Africa’s climate struggles are set to take centre stage at this year’s annual UNFCCC Conference of the Parties meeting from 7-18th November. Host country Morocco will see its city, Marrakesh, come to life as politicians, civil society and climate activists from all over the globe, convene to discuss climate change and its implications for developing countries. The meeting provides a critical space to engage in dialogues about tackling climate impacts while encouraging sustainable development growth alongside widespread community resilience.
Prone to relentless weather changes and warming up significantly over the last decades, Africa has been exposed to droughts and floods that severely affect agricultural productivity, escalating water and food insecurity. By 2030, water stress-related conflicts will increase and spread across the region. As hunger continues to be a reality in Southern and Eastern parts of Africa, millions are still facing the worst food crisis in years.
The Paris agreement negotiated by 196 heads of state last December is set to enter into force on November 4th, just 3 days before the start of the next UN meeting on climate change. A significant reduction in CO2 emissions worldwide is required in the next 10 to 20 years if we are to achieve the limits set out in the Paris Agreement. Development in Africa should rely on the use of renewable energy as opposed to fossil fuels. Africa can be the champion for the next industrial revolution.
COP22 should spark the energy among Africans to ignite the necessary political will, creativity and world wide economic support for adaptation measures alongside renewable energy technologies that can shape the sustainable future we all aspire for Africans want to see their governments put those pledges into action. Now more than ever, civil society must call on African leaders to freeze new fossil fuel projects aimed at long-term development and energy supply throughout the region.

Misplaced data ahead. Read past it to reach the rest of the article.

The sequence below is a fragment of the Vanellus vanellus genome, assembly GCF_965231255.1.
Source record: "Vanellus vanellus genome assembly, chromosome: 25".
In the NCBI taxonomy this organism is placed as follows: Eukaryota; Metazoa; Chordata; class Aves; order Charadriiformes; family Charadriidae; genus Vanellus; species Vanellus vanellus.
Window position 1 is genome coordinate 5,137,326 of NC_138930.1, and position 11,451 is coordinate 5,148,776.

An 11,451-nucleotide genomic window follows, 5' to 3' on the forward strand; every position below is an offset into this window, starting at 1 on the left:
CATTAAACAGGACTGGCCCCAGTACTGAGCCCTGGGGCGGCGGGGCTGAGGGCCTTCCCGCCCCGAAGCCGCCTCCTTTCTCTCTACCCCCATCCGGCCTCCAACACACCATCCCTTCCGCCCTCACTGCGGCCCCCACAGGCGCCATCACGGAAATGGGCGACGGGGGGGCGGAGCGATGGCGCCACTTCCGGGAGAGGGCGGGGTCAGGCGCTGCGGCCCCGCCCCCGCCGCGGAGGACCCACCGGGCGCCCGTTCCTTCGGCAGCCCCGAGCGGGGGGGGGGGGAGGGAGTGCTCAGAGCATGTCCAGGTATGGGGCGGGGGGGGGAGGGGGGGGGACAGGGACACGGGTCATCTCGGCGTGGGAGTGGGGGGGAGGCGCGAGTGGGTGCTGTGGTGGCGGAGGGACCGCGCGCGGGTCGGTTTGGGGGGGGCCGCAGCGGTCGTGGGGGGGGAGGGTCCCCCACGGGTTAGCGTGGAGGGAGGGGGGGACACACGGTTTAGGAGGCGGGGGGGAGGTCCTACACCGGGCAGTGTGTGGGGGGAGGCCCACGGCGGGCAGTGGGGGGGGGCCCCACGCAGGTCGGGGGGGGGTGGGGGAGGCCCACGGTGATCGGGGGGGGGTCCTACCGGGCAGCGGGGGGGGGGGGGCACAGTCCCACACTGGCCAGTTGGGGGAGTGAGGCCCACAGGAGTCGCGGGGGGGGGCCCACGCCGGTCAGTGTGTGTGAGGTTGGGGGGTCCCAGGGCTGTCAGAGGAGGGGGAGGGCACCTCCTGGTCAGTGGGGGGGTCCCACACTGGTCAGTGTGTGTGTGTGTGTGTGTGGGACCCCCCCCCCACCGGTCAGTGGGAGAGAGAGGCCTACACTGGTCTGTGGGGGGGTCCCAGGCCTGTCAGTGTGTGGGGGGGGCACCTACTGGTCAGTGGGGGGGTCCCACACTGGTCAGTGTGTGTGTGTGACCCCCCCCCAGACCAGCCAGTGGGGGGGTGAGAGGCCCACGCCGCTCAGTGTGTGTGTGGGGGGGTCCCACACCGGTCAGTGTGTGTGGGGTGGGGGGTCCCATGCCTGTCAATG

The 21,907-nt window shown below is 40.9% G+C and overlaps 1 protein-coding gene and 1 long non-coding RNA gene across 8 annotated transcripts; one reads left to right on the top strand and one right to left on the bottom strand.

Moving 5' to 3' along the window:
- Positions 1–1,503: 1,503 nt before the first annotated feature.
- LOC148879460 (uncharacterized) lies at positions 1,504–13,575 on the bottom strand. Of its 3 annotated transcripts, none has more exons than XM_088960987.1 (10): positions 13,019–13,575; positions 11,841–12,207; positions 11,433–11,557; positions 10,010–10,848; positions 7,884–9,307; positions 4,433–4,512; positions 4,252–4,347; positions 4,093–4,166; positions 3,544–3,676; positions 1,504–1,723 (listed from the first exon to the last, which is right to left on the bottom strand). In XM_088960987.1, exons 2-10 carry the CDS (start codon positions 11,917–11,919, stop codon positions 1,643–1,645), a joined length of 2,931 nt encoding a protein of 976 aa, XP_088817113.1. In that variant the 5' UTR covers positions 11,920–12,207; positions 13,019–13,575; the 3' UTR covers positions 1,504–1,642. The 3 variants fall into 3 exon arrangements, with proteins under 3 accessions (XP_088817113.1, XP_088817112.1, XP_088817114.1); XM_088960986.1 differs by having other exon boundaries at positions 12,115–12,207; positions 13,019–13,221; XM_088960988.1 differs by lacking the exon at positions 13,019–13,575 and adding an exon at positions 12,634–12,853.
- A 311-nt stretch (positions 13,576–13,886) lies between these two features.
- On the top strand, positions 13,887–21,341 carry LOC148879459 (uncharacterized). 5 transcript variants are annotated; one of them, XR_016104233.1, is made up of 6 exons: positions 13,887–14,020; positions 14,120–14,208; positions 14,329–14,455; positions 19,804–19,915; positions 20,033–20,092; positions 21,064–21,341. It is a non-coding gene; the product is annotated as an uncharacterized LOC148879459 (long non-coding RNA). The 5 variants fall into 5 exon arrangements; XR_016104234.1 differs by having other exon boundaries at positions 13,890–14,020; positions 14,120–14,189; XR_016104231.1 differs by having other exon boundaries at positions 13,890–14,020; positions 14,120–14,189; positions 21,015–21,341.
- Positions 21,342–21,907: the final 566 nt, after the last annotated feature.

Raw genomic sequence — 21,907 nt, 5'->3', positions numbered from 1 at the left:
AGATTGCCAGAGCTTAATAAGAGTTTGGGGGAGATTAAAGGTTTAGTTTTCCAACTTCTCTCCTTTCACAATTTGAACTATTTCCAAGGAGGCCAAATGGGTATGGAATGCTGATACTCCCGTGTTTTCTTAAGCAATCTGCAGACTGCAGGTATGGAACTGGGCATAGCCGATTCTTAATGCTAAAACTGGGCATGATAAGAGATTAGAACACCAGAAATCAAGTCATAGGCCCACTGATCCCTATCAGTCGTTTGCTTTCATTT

“COP22 should spark the energy among Africans to ignite the necessary political will, creativity and world wide economic support for adaptation measures alongside renewable energy technologies that can shape the sustainable future we all aspire for.”
Collectively, African states must commit to an immediate halt of all new carbon projects. Renewable energy is fast becoming a revolutionary economic force for a just transition away from fossil fuels, empowering frontline communities with apt resources to respond to the looming crisis.
We believe an African grassroots movement can hold leaders accountable to the principles of climate justice that require reparations for countries least responsible for climate change. The movement is rising from the bottom up as resilient climate warriors are coming together to champion solutions that will ensure a better future for all.
Climate change has in the last decades fast become the defining global issue of our time. Dangerously threatening the overall progress of nations and preventing them from achieving the Sustainable Development Goals (SDGs), particularly in Africa. Despite the fact that the African continent is the most affected by climate change and its impacts, Africans are courageously combating the threat.
350Africa Arab World team is focused on scaling up anti-coal campaigns in Ghana, South Africa and Kenya as well as building connections with groups in North Africa for anti-fracking campaigns. In South Africa we are extending the divestment campaign and increasing our regional presence through mobilising events on impacts and solutions.
Artivism is a mobilising tool that creatively engages and connects with people across race, religion and gender barriers. From graffiti workshops to theatre performances, 350Africa is using this empowering medium of self-expression to confront climate and social injustices.
Africa’s notion of climate activism translates into peaceful actions that intensify drastic change and overall reform to existing systems. The voluntary process of signing the Paris agreements means African governments collectively are making significant strides in the global fight to prevent further calamities. But the people need to hold governments accountable for the Paris Agreement to enable the dawning of a new era where people and the planet are not held hostage by the dependency and destruction of fossil fuels.